I had a tip sent to me about two years back that suggested that Daybreak was working on a small scale game based in Norrath, something more like a co-op RPG rather than an MMORPG.  But that was when H1Z1 still included what became Just Survive, which was also supposed to be small scale, with many servers and a co-op or PvP mechanic.  But I haven’t heard anything like that since.  Perhaps the decline and eventual demise of Just Survive kept that from becoming a thing.

Then there was the post-layoff rumor post from last May which had this gem in it:

Everquest 3 has been back in development for a year and is being rebuilt from the ground up. It aims to compete with Pantheon: Rise of the Fallen and to be the first fantasy MMORPG to put an emphasis on team battle royal PvP.

Battle royale EverQuest, because when you have a hammer that worked really well for a bit, every problem looks like a nail?  As PlanetSide Arena suggests, Daybreak is still trying to recapture that battle royale magic that they so briefly held with H1Z1.  And I am not sure that really competes with Pantheon.  But Pantheon is still a vision and some demos five years down the road, so who knows what it might end up being.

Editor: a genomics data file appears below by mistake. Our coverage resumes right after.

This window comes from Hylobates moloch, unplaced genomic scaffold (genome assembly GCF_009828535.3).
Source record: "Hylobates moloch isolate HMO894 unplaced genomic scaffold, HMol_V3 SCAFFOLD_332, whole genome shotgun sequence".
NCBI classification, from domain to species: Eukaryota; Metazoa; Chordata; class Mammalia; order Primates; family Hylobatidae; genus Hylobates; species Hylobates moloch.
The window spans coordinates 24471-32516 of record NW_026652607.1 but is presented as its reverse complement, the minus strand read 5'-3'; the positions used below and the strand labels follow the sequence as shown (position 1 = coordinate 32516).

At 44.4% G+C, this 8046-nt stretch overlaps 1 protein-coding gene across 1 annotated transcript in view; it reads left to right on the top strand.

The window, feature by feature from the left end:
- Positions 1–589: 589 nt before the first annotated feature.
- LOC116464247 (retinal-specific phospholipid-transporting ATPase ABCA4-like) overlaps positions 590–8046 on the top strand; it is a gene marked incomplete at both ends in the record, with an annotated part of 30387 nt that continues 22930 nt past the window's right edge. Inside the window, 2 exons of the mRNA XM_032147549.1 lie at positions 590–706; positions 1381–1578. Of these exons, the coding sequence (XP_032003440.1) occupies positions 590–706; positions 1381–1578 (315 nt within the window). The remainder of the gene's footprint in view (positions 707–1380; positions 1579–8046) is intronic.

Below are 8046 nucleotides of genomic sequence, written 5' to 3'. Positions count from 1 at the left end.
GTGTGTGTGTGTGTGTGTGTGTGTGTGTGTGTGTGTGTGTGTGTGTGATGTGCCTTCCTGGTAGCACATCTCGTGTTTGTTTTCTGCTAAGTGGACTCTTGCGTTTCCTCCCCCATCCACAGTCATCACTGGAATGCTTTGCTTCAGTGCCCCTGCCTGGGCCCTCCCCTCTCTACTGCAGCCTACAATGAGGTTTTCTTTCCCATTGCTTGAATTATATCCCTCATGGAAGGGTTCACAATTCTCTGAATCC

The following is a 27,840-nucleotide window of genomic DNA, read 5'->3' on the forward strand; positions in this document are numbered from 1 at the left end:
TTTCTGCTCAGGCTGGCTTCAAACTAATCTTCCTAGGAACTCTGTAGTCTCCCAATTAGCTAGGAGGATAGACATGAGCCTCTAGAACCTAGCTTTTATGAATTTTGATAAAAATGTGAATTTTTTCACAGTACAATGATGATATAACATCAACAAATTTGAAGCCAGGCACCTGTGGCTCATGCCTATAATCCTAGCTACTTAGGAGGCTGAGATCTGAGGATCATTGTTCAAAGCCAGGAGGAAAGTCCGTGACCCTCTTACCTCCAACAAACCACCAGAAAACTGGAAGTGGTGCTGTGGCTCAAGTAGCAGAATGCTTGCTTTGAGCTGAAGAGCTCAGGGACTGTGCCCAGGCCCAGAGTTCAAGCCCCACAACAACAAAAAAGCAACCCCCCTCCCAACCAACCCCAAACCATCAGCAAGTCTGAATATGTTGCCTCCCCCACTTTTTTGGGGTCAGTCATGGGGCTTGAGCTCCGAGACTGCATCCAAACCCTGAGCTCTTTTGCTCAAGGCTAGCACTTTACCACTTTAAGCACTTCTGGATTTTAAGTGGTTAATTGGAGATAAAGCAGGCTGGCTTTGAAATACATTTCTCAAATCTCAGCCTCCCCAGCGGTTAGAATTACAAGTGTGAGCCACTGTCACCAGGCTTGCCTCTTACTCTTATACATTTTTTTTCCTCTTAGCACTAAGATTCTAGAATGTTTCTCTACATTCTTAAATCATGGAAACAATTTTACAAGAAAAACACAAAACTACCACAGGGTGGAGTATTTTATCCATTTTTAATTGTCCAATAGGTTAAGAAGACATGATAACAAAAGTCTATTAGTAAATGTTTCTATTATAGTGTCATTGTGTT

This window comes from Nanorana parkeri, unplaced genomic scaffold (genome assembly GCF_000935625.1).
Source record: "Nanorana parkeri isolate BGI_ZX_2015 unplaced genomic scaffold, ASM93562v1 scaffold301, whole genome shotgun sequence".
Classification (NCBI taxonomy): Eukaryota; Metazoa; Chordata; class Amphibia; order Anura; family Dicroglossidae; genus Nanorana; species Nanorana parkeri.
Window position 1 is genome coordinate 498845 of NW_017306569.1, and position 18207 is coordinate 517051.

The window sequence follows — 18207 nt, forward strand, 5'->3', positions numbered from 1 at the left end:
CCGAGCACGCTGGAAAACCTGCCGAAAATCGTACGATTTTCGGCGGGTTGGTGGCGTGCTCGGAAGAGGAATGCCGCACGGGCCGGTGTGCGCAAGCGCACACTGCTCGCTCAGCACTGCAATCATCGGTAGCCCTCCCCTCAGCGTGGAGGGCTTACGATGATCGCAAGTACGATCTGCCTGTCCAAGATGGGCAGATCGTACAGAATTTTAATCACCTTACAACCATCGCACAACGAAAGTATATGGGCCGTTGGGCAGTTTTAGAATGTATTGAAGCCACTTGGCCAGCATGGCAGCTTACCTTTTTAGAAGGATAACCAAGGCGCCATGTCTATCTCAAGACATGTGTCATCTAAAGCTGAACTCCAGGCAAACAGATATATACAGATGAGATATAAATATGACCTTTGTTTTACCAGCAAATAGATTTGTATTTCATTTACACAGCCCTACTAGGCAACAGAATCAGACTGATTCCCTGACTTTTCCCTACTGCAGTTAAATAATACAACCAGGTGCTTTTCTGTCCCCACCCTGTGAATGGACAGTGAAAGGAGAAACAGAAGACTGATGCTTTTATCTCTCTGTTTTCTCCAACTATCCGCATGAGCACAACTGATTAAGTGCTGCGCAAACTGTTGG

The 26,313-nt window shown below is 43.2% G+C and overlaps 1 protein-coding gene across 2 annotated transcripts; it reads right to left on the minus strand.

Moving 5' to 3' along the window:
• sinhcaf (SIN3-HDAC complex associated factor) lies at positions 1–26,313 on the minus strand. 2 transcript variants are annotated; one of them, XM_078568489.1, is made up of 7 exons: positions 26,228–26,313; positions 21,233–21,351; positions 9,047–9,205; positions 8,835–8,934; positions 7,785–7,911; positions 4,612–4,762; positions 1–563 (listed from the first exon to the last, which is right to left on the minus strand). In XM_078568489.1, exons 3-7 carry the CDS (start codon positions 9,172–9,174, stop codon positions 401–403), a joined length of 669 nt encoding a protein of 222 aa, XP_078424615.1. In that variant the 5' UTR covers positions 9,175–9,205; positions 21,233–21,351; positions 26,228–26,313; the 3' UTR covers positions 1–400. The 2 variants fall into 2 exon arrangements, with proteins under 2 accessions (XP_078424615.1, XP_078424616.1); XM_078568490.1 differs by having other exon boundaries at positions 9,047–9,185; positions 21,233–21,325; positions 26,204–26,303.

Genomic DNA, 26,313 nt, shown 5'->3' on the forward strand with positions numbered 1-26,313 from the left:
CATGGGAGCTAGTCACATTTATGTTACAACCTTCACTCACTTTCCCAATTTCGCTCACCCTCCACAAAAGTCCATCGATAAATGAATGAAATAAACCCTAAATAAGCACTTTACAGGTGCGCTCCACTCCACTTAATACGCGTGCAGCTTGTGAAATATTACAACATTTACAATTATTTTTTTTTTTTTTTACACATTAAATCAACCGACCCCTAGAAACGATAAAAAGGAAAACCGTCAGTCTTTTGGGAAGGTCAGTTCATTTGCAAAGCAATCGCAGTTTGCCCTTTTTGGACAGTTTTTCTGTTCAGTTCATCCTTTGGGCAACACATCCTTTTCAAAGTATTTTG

And then, back in September of last year, there was the NantWorks joint venture announcement which, among other things, seemed to promise some version of EverQuest on your phone.  But the press release also suggested that H1Z1 and some version of EverQuest were running on the Daybreak’s “well tested game engine,” which might have been a mistake, might have been marketing being unclear on the concept, or might have been a slip that indicated that something in the EverQuest domain was up and running on that engine.

So, with all of that context, where does an actual EverQuest 3 fit into the world?

Wait, I’m not done with context.  Did I mention that it isn’t 1999 anymore?

I realize that the fact that time has moved forward ought to be self-evident, but I don’t think that always sinks in as deeply as it should.  There will be somebody out there who wants the original EverQuest, death penalty and corpse runs included, on an updated platform.

And, I have to admit I have pined for that sort of thing myself at times.  Wouldn’t original EverQuest on the WoW engine be something?